The infiltration and hack of Sony’s servers last year ignited a firestorm over inappropriate studio executive comments, dumb ideas for movies, and almost spared us from having to see The Interview. The hackers also issued threats to movie theaters as well as leaking emails, social security numbers, and the private medical records of Sony employees and their families. The breach was so damaging that it led to the ouster of Sony Pictures Entertainment co-chair Amy Pascal. Now, Variety reports, Sony is going to pony up to the plaintiffs in a class-action lawsuit that made the same argument that Forbes did: namely that it was dumb Sony’s own fault for not protecting its digital security.
The lawyers for the plaintiffs filed a statement, confirming, “On September 1, 2015, plaintiffs and SPE reached an agreement in principle to settle all of the claims of the putative class against SPE.” The settlement means that the former employees will not be moving ahead with a trial against Sony, which was scheduled to begin on February 9, 2016.
The persons in the class include nine ex-employees of Sony Pictures Entertainment, who alleged that through inadequate protection, their former employer left them vulnerable to future attacks, including identity and financial theft, because private information remains available online to anybody with an internet connection. It would have presumably also leave their Playstation Home avatars at risk of being co-opted, had that service not mercifully been discontinued.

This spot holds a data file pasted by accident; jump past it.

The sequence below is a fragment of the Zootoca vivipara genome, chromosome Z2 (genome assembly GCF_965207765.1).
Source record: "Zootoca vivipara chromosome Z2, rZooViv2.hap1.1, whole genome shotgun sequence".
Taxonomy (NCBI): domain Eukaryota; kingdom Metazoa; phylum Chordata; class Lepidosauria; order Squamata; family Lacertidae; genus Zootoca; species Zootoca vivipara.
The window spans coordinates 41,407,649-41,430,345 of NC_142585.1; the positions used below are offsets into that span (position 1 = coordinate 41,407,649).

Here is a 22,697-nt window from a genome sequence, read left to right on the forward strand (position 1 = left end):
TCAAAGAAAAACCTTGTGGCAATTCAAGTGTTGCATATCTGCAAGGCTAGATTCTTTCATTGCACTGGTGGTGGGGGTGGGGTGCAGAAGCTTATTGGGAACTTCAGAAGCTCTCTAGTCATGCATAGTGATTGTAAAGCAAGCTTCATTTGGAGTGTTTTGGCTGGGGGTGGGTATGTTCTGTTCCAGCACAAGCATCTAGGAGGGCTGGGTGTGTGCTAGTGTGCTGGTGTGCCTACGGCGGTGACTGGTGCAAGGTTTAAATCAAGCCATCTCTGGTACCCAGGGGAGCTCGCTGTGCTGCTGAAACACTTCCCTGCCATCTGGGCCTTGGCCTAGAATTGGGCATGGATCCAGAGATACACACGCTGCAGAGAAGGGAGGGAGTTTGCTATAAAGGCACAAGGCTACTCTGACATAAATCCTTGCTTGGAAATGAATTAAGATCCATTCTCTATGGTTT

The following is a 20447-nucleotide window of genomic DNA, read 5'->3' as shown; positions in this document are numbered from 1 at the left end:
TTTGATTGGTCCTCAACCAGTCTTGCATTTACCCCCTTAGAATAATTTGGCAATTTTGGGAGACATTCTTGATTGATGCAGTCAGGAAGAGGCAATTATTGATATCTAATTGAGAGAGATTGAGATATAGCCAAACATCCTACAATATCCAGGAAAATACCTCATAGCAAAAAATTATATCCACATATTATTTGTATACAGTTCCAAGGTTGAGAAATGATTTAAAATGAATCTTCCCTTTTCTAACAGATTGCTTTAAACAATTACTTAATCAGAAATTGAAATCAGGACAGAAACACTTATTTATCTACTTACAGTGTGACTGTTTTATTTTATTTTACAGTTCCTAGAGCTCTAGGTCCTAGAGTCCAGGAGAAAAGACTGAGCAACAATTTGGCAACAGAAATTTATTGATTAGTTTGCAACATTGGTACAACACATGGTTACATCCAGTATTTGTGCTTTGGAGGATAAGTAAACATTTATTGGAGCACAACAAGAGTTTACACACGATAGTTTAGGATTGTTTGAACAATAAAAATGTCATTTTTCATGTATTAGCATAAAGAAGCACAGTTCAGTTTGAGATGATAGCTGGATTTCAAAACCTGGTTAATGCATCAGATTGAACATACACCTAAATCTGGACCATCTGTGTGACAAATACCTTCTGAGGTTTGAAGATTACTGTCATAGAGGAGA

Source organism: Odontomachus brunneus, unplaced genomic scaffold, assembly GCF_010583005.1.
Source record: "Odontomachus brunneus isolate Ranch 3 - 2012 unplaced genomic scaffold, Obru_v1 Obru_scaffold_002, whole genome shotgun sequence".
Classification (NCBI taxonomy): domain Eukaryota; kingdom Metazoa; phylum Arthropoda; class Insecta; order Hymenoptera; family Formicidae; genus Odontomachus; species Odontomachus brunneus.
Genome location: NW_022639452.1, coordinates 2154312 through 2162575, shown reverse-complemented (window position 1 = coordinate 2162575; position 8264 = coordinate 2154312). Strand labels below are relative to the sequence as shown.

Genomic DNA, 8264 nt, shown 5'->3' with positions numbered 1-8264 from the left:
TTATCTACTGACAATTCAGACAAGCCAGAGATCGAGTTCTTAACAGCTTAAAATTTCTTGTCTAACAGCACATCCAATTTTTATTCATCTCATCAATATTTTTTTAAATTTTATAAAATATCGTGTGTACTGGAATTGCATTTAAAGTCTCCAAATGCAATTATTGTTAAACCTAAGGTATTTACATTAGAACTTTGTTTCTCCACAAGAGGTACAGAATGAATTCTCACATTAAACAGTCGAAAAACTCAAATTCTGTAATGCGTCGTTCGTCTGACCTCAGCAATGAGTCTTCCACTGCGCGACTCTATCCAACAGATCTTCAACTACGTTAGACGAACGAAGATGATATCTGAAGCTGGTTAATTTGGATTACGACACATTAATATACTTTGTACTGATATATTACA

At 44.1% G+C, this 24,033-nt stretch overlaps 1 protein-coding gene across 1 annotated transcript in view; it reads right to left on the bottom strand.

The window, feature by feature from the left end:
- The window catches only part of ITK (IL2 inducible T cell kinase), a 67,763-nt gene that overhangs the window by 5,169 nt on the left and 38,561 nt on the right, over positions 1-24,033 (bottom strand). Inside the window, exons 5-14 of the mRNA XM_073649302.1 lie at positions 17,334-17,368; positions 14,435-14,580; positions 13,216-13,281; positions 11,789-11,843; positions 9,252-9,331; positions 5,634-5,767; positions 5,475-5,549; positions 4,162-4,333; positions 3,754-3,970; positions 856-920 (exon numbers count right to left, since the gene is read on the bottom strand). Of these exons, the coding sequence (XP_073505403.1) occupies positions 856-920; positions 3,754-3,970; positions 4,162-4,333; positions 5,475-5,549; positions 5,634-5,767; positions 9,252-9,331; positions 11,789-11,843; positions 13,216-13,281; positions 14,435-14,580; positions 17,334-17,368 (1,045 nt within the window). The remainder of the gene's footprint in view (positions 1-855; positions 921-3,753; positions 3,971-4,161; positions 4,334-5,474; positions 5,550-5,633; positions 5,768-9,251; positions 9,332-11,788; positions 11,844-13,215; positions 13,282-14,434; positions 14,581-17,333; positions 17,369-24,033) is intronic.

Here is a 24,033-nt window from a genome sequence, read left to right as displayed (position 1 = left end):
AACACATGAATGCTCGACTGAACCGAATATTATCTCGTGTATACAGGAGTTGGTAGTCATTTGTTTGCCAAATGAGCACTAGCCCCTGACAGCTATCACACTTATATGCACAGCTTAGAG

Despite Sony challenging allegations of injury, U.S. District Judge Gary Klausner ruled that the case could proceed. “These allegations alone are sufficient to establish a credible threat of real and immediate harm, or certainly impending injury.” Specifically, Klausner pointed to the fact that since the attack, their information was used to send threatening emails to the plaintiffs. Fortunately for Sony, it has the option of using some of that sweet, sweet Spider-Man money to pay for the settlement, if it so chooses.